I wonder if people debating Gospel issues sometimes miss each other because they use different senses of the word “issue.” In fact, that seems almost certain.
People sometimes call something a Gospel issue. Such statements seem to mean that the Gospel implies or perhaps requires adherence to some activity or belief. Probably the most common claim is that social justice is a Gospel issue.
I know these discussions have a lot of depth to them. So here I do not want to directly engage them but work to define the phrase Gospel issue. In my view, some debates around this slogan become mired in confusion because two sides privilege different senses of the words Gospel and issue.
Defining the Issue
In the first place, the phrase Gospel issue by definition can mean something that flows out of the Gospel—issues forth. Issue can mean the result of some action. While somewhat pedantic, I think this definition of issue works better than the alternative: issue as meaning topic or subject.
The difference is this. The first definition of Gospel issue speaks about beliefs and activities that flow from the Gospel. It means the Gospel is for all of life, but it does not define all of life as the Gospel. The second definition basically implies that any issue called a Gospel issue is included in the Gospel.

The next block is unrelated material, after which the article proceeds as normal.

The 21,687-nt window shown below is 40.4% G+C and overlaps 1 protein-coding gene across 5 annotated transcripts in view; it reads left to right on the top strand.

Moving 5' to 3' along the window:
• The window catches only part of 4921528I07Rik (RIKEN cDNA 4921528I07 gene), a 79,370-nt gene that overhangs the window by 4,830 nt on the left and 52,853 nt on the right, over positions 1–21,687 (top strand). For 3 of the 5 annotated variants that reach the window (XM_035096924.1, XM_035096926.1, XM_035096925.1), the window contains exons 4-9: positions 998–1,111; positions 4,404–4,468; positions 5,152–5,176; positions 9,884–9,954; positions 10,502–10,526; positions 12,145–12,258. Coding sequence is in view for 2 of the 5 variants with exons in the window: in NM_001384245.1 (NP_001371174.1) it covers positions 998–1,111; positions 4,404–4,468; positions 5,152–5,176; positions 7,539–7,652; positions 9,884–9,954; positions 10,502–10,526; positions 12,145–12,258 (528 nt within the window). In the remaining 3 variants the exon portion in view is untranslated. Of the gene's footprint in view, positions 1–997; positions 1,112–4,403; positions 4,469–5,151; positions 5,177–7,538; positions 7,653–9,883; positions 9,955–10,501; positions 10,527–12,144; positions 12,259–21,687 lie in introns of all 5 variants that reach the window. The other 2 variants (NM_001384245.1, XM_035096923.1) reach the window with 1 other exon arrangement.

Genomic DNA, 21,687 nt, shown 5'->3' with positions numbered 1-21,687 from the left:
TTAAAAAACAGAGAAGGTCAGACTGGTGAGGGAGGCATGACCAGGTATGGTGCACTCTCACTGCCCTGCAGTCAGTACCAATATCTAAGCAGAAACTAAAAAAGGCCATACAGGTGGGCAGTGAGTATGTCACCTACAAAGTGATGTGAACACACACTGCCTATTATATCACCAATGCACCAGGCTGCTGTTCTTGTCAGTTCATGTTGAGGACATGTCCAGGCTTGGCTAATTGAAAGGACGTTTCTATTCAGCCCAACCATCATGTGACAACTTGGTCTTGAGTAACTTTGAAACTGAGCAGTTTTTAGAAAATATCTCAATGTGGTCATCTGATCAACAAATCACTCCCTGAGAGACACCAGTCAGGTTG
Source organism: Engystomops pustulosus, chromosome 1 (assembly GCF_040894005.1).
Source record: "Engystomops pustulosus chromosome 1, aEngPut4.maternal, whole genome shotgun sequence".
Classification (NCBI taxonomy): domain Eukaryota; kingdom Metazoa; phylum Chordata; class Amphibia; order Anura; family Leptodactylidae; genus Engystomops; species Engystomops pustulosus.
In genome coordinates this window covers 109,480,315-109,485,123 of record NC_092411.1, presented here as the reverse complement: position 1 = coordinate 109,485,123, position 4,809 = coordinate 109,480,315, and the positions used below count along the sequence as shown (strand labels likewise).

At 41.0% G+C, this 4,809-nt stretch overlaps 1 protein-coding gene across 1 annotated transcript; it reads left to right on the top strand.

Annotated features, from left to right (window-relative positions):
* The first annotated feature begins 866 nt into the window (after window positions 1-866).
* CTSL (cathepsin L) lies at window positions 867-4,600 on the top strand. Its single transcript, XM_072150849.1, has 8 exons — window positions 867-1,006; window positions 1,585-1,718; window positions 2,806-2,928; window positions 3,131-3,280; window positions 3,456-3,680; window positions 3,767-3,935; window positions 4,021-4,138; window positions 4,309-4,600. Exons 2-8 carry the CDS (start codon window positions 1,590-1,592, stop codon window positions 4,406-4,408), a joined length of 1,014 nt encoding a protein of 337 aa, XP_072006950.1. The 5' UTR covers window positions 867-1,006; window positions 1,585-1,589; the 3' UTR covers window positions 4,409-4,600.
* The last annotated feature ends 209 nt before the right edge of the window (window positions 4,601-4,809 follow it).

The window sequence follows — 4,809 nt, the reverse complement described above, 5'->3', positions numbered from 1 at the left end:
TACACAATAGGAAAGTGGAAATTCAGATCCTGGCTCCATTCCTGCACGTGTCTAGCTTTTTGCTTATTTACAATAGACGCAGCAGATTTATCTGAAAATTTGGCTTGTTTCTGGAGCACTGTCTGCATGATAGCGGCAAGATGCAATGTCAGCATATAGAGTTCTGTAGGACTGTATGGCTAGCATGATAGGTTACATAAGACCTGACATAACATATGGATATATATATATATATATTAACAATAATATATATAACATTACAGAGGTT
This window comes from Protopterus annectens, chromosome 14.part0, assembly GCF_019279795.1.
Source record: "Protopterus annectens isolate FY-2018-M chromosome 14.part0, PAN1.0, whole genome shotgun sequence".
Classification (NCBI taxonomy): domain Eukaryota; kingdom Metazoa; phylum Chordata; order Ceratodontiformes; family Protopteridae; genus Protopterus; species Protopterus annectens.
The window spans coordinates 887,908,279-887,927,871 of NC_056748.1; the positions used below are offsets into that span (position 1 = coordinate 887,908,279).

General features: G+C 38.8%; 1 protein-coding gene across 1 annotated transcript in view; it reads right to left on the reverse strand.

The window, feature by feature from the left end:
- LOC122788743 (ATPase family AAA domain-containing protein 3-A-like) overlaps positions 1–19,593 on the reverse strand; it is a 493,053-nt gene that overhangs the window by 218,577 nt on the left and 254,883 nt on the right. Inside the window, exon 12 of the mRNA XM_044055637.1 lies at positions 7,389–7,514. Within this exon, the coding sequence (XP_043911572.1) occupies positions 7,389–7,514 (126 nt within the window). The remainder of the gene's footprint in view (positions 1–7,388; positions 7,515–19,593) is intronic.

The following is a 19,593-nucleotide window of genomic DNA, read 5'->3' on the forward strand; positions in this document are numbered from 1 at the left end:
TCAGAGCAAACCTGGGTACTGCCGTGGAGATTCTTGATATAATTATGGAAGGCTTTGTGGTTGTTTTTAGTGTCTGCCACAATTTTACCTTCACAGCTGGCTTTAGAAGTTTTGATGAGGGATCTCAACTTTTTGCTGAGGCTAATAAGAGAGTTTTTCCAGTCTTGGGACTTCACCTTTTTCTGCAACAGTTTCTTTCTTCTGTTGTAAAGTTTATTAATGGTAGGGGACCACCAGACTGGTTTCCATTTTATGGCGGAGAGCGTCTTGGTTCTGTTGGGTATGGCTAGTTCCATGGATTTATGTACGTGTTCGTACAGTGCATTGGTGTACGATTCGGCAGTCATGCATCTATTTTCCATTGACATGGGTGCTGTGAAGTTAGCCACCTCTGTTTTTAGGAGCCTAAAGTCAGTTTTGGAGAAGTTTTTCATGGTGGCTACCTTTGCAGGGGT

I wonder if people debating Gospel issues sometimes miss each other because they use different senses of the word issue. In fact, that seems almost certain.
Defining the Gospel
In Scripture, the Gospel or Good News means a message preached (e.g., Acts 15:7; 1 Cor 15:1–4) or an entire Gospel Book. Each Gospel book takes the title The Gospel according to Matthew or Mark or Luke or John. They are not Gospels—but each the Gospel according to so and so.
As a whole, early Christians meant the Gospel books when they said the Gospel. This is because that is what they are titled. And the first words in the Gospel according to Mark are: “The beginning of the gospel of Jesus Christ” (Mark 1:1). It is hard to be plainer than that. Whatever is in Mark is the Gospel—beginning with John preparing the way for Jesus.
When the Good News of Jesus is preached in Acts, Peter for example includes “how God anointed Jesus of Nazareth with the Holy Spirit and with power. He went about doing good and healing all who were oppressed by the devil, for God was with him” (Acts 10:38). That is to say, the message of the Gospel can be as simple as “Believe in the Lord Jesus, and you will be saved, you and your household” (Acts 16:31) or as lengthy as reading the four accounts of the one Gospel.